Shock Sticker is a desktop “sticky” notes program that offers a full range of features including full rich text editing, alarms, passwords, and quick notes transfer to other users of the program. Notes can be hidden and retrieved from the tray icon or minimized to small floating icons on the desktop.
In the past few days I’ve come across no less than three desktop notes programs that I had not seen before. Most noteworthy of these is Shock Sticker, because (a) it offers a full range of features, and (b) has a very nice/useable method of minimizing notes so that they are easily within reach but do not crowd the screen.
Although I find desktop sticky notes programs to be interesting and useful, I stopped using them some time ago simply because I had so many on-screen at one time that my screen was too cluttered, and I remember minimizing/maximizing them to the application in the system tray was less than intuitive. What I like about this program is that it minimizes your notes to a small floating icons on the desktop that take very little space on the one hand but keep all of your notes readily accessible on the other (see screenshot).
Here are some notes on this program:
- Minimizing/hiding: notes can be minimized to floating icons, or hidden and retrieved using the program’s tray icon. You can easily hide and show all notes if you need to (or otherwise unhide or maximize just the note you need).
- Display: you can use a little red pushpin on the note itself to keep it showing on top of other windows (works for when note is maximized or minimized). A note’s color can be easily changed. You can select one of the default available colors or, if they aren’t to your liking, create your own color schemes in the program options.
- Editing: offers full rich text editing. The editing toolbar (on the note itself) can be easily shown or hidden, which is quite cool. URLs typed into a note are ’live’ and will open in the browser when clicked.
- Titles: each note has a title that can be edited freely. Seems like an obvious feature but is in fact sometimes absent from sticky notes programs.
- Searching: you can find text within a note, or use the ’find’ command from the app’s system tray to search across all notes.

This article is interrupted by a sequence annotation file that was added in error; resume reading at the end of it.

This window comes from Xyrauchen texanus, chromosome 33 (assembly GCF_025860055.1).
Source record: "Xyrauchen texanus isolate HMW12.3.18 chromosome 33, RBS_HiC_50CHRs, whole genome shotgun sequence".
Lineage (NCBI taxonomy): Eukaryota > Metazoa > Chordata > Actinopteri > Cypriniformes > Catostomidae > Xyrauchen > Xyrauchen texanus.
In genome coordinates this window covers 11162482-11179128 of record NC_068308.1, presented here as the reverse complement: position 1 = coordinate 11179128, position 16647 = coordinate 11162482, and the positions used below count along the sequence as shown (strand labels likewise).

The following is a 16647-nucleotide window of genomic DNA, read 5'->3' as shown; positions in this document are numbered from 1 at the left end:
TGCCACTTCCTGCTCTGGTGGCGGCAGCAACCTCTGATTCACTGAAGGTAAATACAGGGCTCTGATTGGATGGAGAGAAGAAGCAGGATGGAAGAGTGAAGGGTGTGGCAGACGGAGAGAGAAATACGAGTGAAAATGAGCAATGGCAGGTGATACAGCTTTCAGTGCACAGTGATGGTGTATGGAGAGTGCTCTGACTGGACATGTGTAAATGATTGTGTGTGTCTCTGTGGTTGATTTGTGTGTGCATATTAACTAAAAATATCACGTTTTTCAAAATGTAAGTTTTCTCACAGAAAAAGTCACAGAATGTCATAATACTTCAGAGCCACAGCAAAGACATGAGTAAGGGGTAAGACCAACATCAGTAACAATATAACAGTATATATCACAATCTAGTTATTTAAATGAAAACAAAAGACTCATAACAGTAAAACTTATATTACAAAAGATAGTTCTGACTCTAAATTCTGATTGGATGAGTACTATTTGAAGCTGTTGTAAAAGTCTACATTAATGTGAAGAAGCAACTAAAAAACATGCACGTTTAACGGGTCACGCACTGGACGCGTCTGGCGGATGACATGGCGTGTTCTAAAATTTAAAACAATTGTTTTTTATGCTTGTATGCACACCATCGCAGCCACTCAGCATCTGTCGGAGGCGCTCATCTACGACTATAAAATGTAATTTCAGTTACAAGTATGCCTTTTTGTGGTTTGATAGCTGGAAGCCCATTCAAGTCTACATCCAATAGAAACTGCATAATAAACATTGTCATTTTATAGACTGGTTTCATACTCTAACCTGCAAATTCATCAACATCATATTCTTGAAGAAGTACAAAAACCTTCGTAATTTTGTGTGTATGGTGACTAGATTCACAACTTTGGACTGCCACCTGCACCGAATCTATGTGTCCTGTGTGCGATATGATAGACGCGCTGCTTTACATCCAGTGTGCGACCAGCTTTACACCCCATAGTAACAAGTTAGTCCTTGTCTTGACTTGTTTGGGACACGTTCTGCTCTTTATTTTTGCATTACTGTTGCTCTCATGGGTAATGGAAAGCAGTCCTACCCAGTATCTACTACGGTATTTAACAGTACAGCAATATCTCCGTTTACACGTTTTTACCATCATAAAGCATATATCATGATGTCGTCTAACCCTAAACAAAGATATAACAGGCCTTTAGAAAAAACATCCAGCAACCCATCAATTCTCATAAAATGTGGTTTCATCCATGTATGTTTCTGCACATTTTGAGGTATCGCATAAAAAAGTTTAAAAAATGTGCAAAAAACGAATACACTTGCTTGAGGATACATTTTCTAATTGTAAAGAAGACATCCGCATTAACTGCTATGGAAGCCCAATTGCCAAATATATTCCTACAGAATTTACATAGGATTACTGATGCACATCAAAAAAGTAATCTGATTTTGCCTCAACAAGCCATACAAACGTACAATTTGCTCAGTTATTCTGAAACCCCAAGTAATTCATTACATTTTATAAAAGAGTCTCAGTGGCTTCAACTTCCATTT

- Passwords: can be set for individual notes such that a user is unable to maximize or unhide a locked note without one. Although you can set an application level password (rather than individually) it did not seem to work when I tested it.
- Alarms: can be set for each note.
- Connectivity: notes can be instantly sent to an IP address or to someone on the network who is running the application on their machine. Note that I did not test this feature myself.
- Sound effects: this program features clicking and whizzing sounds whenever you use its different functions. This was a little strange at first but I soon grew to like it. You can switch sound effects off from the options page.
- Memory use: takes about 12 megs in memory, which is not a lot for this type of program.
Wish list (or how this program can be even better):
- URL linking: I would love to see the ability to link a word to a URL, such that I do not need to clutter a note with the full URL and can use it as a de-facto bookmark manager.
- Snapping to edges: for minimized or maximized notes, it would be fantastic if there was an option whereby these magnetically snapped together (or close together) whenever they were within x pixels of each other.
- Import/export notes function.
The verdict: this program came out of nowhere to become my favorite sticky notes. It does not offer PDA support, as Stickies does for example (another excellent freeware stickies program), but I find that to be a nonissue myself. Highly recommended.
Compatibility: Windows 2000, 2003, XP; no info on Vista.
Go to the Program page to Download the latest version (approx 611K).